Tomorrow the Radio Times will publish an interview with presenters of the BBC Radio 4 Today Programme in which they dismiss as “boring” the Thought for the Day contributions that are introduced around 7.45am each morning. The Telegraph has a piece, but it has already been leaked on Twitter and in the Guardian.

What is disturbing about the reported comments by the presenters is the staggering ignorance of what the slot is about. Set aside the arrogance that dismisses religious perspectives as irrelevant – rooted in assumptions that a five year old could drive an intellectual coach and horses through – and we are still left with questions.

I declare an interest. I do Thought for the Day from time to time. The script had to be written the day before and should be topical – which in today’s fast-moving media world is challenging. The script had to be complied before it can be delivered the following morning. Sometimes it had to be amended at the last minute; sometimes a script had to be scrapped and a new one written quickly because of ‘events’.

Thought for the Day is not about privileging religious nutcases in order to appease an irrelevant subculture in the face of a BBC public service remit. It is also not about presenting religious views or views about religion. It is all about looking at the world through a religious lens, opening up perspectives that subvert the unconscious (or conscious) prejudices about why the world is the way it is – shining a different light on world events that the unargued for and unarticulated secular humanist assumptions undergirding the rest of the programme miss.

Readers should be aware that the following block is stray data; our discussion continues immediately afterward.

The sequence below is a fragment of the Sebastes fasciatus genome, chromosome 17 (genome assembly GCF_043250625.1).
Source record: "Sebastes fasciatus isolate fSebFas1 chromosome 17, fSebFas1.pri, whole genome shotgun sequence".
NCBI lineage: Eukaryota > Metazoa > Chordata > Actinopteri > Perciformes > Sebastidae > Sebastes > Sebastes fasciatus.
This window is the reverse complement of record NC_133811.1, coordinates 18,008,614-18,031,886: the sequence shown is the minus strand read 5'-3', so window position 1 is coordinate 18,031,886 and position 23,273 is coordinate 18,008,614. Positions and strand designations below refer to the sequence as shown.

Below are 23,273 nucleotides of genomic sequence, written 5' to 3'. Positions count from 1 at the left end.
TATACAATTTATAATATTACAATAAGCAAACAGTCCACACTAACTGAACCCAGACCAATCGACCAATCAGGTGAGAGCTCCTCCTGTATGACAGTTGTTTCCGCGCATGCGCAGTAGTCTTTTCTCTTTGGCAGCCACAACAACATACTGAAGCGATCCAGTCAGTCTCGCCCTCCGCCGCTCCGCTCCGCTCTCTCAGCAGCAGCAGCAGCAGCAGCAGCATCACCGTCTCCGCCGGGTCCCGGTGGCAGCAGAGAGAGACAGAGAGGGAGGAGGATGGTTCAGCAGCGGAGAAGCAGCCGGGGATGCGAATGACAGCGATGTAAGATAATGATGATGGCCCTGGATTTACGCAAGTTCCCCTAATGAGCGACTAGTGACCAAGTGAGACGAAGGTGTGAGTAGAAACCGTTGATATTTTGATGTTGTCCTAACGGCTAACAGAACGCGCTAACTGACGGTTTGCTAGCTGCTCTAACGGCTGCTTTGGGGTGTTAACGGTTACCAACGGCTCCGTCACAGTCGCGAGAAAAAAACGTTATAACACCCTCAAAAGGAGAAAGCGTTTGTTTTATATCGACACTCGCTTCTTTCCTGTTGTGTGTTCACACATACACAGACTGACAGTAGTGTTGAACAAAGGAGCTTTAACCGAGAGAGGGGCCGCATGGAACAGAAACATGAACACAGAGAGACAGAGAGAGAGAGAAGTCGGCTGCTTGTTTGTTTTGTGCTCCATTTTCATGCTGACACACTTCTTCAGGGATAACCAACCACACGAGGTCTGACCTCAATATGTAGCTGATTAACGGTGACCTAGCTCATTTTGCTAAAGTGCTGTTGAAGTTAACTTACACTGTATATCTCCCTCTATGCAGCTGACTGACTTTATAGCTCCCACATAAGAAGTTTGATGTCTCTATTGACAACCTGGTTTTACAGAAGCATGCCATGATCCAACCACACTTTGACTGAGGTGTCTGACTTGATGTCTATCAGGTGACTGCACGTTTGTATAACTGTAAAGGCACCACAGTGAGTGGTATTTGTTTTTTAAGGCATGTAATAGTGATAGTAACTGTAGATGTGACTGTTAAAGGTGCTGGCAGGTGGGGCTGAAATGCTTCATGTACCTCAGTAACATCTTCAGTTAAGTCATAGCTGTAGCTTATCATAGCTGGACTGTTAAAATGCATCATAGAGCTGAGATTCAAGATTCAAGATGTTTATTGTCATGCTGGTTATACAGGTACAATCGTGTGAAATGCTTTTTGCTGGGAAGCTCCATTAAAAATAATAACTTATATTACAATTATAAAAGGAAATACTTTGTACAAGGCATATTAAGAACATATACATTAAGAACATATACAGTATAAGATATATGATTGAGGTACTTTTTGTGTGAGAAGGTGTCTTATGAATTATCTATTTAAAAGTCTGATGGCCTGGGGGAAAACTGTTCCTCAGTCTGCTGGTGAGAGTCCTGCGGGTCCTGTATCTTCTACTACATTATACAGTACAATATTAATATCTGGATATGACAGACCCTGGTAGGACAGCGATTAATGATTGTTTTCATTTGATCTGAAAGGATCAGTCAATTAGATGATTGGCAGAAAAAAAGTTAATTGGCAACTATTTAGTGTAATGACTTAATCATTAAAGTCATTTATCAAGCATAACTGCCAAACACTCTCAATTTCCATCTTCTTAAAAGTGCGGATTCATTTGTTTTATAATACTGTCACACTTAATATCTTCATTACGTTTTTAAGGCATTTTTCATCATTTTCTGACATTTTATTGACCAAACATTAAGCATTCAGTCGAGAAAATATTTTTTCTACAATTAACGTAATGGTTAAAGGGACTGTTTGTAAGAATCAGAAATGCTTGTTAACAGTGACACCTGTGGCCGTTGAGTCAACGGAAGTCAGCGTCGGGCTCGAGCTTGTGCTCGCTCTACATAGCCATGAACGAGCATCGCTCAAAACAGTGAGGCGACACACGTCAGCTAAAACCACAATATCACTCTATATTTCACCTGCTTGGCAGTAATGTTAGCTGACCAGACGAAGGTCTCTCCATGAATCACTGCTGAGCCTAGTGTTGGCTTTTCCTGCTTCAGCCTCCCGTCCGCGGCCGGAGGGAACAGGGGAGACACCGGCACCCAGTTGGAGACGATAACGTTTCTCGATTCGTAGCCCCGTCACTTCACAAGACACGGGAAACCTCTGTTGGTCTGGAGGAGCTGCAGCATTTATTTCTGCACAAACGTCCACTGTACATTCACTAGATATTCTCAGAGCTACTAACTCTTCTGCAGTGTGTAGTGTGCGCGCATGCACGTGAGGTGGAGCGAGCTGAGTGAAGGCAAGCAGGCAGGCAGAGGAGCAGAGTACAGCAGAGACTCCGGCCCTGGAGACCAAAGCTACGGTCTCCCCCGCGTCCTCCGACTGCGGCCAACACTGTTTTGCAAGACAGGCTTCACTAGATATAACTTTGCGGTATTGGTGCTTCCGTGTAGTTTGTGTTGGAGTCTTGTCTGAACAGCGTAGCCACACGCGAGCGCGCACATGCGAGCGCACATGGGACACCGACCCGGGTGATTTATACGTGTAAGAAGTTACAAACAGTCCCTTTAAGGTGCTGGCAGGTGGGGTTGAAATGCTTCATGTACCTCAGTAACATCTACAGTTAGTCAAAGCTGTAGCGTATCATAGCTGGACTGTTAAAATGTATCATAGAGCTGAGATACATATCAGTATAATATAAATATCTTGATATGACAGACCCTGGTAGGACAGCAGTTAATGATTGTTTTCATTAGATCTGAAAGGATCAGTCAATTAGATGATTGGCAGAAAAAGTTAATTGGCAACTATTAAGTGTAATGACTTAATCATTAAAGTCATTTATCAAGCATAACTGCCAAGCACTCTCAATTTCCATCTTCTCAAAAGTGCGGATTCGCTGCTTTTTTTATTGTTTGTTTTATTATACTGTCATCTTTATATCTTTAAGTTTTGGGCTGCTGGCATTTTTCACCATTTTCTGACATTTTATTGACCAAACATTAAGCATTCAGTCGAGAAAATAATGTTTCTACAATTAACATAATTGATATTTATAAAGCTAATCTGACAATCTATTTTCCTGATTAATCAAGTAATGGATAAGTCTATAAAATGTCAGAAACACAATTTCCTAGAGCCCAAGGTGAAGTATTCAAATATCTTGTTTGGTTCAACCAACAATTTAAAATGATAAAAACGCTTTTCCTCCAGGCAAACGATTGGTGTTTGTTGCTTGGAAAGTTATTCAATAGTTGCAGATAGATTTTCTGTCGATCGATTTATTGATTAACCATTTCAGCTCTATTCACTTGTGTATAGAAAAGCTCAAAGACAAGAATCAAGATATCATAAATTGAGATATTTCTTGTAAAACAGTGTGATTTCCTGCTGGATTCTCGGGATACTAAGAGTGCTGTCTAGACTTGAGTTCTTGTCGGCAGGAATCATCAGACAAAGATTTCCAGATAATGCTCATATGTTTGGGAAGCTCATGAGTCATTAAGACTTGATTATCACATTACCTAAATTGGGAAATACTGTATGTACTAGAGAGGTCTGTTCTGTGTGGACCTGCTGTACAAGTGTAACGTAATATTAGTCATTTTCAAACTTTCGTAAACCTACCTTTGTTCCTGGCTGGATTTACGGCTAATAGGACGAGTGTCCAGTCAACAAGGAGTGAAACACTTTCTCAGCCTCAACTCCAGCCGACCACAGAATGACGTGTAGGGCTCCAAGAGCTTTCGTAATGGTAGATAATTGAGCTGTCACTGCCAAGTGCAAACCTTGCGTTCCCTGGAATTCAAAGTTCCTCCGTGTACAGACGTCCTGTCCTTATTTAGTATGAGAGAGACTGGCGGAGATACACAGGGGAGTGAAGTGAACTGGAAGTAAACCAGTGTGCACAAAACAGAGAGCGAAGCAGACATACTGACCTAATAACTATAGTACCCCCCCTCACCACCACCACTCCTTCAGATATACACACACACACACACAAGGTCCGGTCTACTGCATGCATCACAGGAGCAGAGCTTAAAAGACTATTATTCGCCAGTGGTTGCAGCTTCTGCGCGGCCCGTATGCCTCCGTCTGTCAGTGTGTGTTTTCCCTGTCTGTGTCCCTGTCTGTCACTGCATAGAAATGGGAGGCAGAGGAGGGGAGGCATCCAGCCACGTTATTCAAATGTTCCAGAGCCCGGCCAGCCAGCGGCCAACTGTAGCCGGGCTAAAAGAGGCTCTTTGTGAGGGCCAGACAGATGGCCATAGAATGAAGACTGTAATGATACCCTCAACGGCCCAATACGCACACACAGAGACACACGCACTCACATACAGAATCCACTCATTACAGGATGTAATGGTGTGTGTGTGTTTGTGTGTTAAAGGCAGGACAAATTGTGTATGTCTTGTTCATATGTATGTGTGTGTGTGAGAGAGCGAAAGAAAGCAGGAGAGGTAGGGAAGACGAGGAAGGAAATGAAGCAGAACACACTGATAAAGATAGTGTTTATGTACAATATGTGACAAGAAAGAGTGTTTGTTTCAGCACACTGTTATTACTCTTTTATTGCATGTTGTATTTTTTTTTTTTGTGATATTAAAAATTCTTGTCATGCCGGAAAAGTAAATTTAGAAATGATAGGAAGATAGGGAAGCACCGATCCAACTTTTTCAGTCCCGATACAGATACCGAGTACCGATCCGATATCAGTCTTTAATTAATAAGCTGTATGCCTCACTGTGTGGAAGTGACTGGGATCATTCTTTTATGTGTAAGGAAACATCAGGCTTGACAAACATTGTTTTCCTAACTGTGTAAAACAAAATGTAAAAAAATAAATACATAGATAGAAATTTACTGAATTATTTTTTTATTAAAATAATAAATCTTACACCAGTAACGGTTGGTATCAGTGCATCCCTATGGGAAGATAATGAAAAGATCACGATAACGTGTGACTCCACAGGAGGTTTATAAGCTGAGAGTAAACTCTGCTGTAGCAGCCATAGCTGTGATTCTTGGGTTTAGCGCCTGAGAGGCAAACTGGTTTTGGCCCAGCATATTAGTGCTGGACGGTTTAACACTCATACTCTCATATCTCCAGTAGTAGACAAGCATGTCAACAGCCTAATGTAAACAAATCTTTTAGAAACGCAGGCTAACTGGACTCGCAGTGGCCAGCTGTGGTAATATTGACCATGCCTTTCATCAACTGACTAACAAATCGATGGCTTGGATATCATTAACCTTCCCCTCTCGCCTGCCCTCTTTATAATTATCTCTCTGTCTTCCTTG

Underlying the protests against Thought for the Day (so hackneyed they are in themselves boring to anyone with a brain) is what I call the ‘myth of neutrality’. I am embarrassed to have to say it again. This myth, so effortlessly held by so many, is that there is a neutral space held by secular humanists, leaving those who have a religious world view somewhere up the loony scale. According to this assumption, a religious world view is so odd that it is potentially dangerous and has no place in the public square it should be imprisoned in the sphere of the ‘private’.

But, why is the secular humanist world view to be privileged as ‘neutral’? It isn’t.

Thought for the Day is a bold resistance to this nonsense. If we are no good at it, fire us, ruthlessly. But, then get in people who can do a better job at revealing the world and its events through the lens of a religious world view that challenges the easy and lazy assumptions of those who think their lens is either self-evidently true or neutral.

Over 85% of the world’s population hold an individual or social/communal religious commitment. In order to understand the world, we need to look through their eyes. This isn’t about proselytism, it is about something far more important: understanding and mutual coexistence.

The Meissen Commission continued it’s work this morning with a review of last night’s interfaith seminar at the German Embassy.

This then led into a deeper discussion of how churches in Germany and England face the challenges and opportunities presented by a wider culture that can be characterised by both (a) multi faith and (b) ‘aesthetically postmodern’ (to use Wolfgang Huber’s phrase).

Part of this challenge stems from the assumptions of many in our societies (and particularly in the media) that religion is inherently problematic and that there is neutral space – and that the neutral space is occupied by the secular humanists. This assumes that if you took ‘religion’ out of people, they would then be secular and humanist and very nice and very humane. Of course, history begs to differ when it comes to evidence, but that is not the main point here.